"We are in no position to resolve our demographic problem and the next 40-50 years Russia is certain to be marked by depopulation. There are now 72 pensioners per 100 working people while in twenty years, with the preservation of the current retirement age, there will be 85 pensioners per 100 working people. The national economy is not able to bear such a proportion," said Yasin. He compared these figures to those in Great Britain where the ratio of the pensioners and workmen is 40 to 100. "The only way out is for able-bodied people to start accumulating their pensions. That is the essence of the pension reform," noted the economist. He specified that the pension reform should also provide for citizens who are no longer capable of investing their pensions.
For the pension reform to gain momentum, it is necessary to raise the retirement age to 60 years for women and to 65 years for men, claimed Yasin. "We can't work longer as our country is known for a rather low life span." He said that Russia shows the world's lowest retirement age: 55 years for women and 60 for men.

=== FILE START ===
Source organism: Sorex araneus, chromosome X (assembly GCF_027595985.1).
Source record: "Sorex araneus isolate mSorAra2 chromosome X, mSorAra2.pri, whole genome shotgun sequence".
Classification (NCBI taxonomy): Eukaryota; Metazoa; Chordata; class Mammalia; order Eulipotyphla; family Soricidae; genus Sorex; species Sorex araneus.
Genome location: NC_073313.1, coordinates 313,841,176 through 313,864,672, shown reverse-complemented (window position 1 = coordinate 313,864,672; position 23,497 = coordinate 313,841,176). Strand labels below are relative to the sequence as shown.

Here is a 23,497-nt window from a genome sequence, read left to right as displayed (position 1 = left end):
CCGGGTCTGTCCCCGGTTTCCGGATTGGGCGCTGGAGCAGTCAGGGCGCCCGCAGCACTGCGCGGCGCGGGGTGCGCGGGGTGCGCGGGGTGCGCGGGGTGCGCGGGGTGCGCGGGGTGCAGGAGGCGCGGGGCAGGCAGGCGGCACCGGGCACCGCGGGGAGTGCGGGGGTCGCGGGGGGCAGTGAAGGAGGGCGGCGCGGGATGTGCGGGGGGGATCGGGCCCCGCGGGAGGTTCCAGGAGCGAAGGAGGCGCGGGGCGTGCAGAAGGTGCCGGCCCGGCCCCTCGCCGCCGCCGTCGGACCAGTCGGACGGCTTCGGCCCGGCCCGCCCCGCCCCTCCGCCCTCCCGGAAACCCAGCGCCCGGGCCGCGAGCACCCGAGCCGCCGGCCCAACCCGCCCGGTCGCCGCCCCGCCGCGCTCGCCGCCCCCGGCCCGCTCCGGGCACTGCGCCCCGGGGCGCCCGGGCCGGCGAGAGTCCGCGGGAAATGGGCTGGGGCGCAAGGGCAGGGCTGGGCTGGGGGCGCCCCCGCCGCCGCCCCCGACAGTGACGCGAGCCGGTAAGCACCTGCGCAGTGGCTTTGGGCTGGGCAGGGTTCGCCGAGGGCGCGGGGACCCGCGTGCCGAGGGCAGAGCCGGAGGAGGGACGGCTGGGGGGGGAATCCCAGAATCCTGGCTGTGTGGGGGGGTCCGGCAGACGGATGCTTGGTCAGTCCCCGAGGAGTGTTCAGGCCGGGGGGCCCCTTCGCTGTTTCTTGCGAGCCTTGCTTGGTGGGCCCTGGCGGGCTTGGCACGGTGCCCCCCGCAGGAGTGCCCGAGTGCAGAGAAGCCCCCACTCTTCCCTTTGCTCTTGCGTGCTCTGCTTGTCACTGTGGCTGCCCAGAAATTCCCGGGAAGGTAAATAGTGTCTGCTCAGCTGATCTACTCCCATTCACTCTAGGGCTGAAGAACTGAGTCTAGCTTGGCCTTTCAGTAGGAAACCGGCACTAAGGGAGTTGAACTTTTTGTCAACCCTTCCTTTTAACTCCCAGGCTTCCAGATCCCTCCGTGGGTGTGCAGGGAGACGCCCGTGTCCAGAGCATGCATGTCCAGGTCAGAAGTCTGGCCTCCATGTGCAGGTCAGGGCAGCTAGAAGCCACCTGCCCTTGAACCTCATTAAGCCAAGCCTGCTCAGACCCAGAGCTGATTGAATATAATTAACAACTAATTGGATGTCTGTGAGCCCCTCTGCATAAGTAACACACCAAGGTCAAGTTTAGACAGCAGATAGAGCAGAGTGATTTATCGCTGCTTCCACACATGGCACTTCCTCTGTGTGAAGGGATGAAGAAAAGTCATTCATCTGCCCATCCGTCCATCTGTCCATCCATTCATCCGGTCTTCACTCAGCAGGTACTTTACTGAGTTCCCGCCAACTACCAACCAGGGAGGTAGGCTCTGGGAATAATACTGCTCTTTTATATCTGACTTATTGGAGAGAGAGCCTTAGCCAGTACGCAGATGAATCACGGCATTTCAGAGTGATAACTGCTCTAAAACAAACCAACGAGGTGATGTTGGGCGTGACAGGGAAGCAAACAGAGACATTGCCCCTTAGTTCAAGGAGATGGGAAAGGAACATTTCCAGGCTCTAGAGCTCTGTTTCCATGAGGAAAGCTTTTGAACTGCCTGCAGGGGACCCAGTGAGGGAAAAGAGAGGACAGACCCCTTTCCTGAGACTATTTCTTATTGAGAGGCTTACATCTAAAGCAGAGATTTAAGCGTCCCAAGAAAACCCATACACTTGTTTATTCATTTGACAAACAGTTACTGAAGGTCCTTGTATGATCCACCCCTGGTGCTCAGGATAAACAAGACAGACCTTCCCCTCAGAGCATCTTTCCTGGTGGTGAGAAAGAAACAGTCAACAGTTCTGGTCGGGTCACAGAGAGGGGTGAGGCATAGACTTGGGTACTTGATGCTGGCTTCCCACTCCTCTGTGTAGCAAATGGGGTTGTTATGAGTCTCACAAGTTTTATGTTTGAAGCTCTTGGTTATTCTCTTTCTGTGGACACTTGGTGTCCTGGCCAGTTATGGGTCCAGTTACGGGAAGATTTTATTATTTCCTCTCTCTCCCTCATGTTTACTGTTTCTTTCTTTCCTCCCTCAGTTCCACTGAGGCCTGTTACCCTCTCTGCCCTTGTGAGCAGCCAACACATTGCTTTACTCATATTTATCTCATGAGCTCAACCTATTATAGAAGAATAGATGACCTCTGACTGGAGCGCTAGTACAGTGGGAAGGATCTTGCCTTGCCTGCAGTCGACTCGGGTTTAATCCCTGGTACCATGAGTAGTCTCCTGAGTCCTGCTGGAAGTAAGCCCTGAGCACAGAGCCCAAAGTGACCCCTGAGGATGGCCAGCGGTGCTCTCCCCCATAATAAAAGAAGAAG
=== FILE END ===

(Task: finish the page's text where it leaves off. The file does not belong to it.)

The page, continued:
The government is now busy preparing recommendations on a pension reform. It will be suggested that citizens above 35 years of age should voluntarily transfer on their future pension accounts four percent of their salaries for investing this money into non-state pension funds.
In order to encourage such a voluntary choice, the government promises to build up these four percent with another two, but not less that 2,000 roubles a year. However, this mechanism of subsidies will be accessible only to those who will keep working on reaching the retirement age.